A Bit to Read
At one of its meetings late last year, consistory had a discussion about the type of music several addresses in the congregation were listening to. Concern was expressed that members of Christ’s church were appreciating the sort of music that fills the airwaves today. At the time consistory suggested that I give the topic some consideration in this column.
I’ve found it hard to do. No, that’s not because I take a different stand on the topic than the elders expressed. On the contrary, I emphatically share their concern that a child of God can actually appreciate the music one hears on stations as 98.3 or 93.7 (to say nothing of 94.5, 95.3, 96.9). My difficulty lies instead in putting together an argument that will convince the reader. After all, one listens to the radio (in the car, on the bus, at home or at work), or plugs into an MP3 player to hear ones favorites, exactly because one appreciates this music – be it the lyrics or the style of music or both. And how do you convince someone that his sense of appreciation is wrong to begin with? It’s like trying to convince someone that he’s not allowed to enjoy ice cream.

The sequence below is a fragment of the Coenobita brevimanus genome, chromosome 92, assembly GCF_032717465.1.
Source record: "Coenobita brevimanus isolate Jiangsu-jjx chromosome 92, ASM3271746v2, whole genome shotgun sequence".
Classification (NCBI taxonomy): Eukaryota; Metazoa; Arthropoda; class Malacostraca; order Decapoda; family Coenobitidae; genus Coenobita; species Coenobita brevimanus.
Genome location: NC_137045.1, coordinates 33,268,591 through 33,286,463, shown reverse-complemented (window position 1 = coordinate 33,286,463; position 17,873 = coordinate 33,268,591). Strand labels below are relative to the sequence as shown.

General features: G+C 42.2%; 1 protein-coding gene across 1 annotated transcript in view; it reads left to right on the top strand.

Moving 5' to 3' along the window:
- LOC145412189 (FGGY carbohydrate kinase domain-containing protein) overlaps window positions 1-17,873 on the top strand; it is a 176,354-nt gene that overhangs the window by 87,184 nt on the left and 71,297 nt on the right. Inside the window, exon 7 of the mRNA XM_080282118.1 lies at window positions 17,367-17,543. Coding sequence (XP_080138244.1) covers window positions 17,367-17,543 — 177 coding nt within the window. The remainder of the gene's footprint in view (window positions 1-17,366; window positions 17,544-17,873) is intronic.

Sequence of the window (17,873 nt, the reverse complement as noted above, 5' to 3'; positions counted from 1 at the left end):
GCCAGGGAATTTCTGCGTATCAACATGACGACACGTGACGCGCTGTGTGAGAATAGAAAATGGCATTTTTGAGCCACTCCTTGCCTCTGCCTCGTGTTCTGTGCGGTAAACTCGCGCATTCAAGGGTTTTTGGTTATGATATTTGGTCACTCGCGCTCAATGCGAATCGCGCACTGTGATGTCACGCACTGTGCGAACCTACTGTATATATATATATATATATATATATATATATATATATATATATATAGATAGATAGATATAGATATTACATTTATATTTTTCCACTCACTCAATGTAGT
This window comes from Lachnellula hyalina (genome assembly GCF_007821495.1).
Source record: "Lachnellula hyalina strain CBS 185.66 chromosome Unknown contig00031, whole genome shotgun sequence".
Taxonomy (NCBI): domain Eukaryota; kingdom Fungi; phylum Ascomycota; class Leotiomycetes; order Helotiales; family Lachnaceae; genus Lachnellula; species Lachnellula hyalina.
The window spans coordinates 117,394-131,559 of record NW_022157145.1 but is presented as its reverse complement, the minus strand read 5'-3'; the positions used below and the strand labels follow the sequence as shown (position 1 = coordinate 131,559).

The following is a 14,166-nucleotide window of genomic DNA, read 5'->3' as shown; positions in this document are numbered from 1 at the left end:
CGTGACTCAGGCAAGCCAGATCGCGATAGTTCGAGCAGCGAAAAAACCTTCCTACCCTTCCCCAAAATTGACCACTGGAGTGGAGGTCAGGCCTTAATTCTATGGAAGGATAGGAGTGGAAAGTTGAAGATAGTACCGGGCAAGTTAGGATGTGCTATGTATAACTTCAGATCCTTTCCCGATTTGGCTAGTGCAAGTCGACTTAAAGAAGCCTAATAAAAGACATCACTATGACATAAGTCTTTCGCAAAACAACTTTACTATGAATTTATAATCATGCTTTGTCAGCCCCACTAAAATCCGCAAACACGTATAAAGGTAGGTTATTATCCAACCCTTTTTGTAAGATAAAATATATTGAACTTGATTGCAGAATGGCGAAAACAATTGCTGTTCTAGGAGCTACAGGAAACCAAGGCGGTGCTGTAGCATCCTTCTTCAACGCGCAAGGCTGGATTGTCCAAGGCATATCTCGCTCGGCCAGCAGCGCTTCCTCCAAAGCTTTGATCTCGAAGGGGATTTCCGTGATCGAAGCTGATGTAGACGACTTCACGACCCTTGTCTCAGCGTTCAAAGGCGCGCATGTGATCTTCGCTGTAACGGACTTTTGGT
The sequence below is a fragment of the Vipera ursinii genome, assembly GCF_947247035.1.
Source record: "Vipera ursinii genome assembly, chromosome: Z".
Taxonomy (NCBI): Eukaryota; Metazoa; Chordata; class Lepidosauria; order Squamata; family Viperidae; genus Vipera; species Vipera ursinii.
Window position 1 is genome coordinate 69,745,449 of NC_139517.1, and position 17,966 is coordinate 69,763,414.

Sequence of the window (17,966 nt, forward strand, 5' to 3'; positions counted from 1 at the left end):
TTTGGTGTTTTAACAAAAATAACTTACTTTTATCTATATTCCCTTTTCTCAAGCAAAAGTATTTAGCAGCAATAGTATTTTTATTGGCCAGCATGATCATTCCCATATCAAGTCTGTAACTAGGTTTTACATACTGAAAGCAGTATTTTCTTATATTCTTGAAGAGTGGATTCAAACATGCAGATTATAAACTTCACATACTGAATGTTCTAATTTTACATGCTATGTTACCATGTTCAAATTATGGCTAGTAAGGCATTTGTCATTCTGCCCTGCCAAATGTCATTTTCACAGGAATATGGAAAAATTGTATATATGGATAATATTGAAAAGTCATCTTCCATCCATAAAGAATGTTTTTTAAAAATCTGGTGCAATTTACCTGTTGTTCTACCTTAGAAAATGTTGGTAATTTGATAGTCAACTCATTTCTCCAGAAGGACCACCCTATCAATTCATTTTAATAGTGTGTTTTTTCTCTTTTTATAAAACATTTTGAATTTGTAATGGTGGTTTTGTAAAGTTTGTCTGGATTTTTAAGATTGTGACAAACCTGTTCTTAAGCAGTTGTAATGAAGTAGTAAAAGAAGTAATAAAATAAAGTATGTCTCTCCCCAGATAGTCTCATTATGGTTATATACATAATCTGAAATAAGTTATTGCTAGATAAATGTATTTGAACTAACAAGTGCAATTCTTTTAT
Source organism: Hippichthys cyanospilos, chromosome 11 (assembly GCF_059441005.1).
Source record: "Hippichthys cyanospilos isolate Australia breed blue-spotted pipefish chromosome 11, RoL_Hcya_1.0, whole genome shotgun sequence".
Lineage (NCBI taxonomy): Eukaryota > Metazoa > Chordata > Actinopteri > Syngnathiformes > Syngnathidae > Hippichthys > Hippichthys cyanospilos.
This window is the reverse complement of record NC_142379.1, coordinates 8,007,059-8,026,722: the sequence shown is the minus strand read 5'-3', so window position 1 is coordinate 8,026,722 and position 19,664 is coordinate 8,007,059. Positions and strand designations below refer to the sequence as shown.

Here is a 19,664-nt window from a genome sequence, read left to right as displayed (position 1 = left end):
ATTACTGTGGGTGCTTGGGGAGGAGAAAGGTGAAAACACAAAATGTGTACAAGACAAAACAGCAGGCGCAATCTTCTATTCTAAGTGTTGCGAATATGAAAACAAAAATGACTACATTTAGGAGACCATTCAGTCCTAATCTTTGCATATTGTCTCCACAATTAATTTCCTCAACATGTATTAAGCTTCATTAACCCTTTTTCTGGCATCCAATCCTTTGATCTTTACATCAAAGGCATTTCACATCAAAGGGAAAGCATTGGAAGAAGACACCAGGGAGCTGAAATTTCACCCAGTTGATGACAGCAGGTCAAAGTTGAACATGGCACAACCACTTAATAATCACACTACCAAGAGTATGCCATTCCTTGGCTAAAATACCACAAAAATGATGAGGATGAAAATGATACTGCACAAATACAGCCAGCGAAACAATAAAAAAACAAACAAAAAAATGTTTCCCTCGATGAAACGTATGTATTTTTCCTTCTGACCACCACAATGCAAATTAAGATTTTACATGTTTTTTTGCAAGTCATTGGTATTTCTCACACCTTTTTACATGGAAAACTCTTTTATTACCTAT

Towards the end of February I was discussing with the Preconfession students a portion of the Canons of Dort, chapter V, about the Perseverance of the Saints. In Article 1 the church confesses that God “certainly sets free [His elect] from the dominion and slavery of sin, but not entirely in this life from the flesh and the body of sin.” As a result, the church continues in Article 2, “daily sins of weakness spring up and defects cling to even the best works of the saints.” It’s something we all experience: try though we might to do what is right before the Lord, we experience repeatedly that we think, say and do things not befitting persons redeemed from sin and renewed by the Holy Spirit. Then the Canons continue with this striking sentence: “These [daily sins of weakness] are for them [the saints] a constant reason to humble themselves before God, to flee to the crucified Christ, to put the flesh to death more and more through the Spirit of prayer and by holy exercises of godliness, and to long and strive for the goal of perfection….”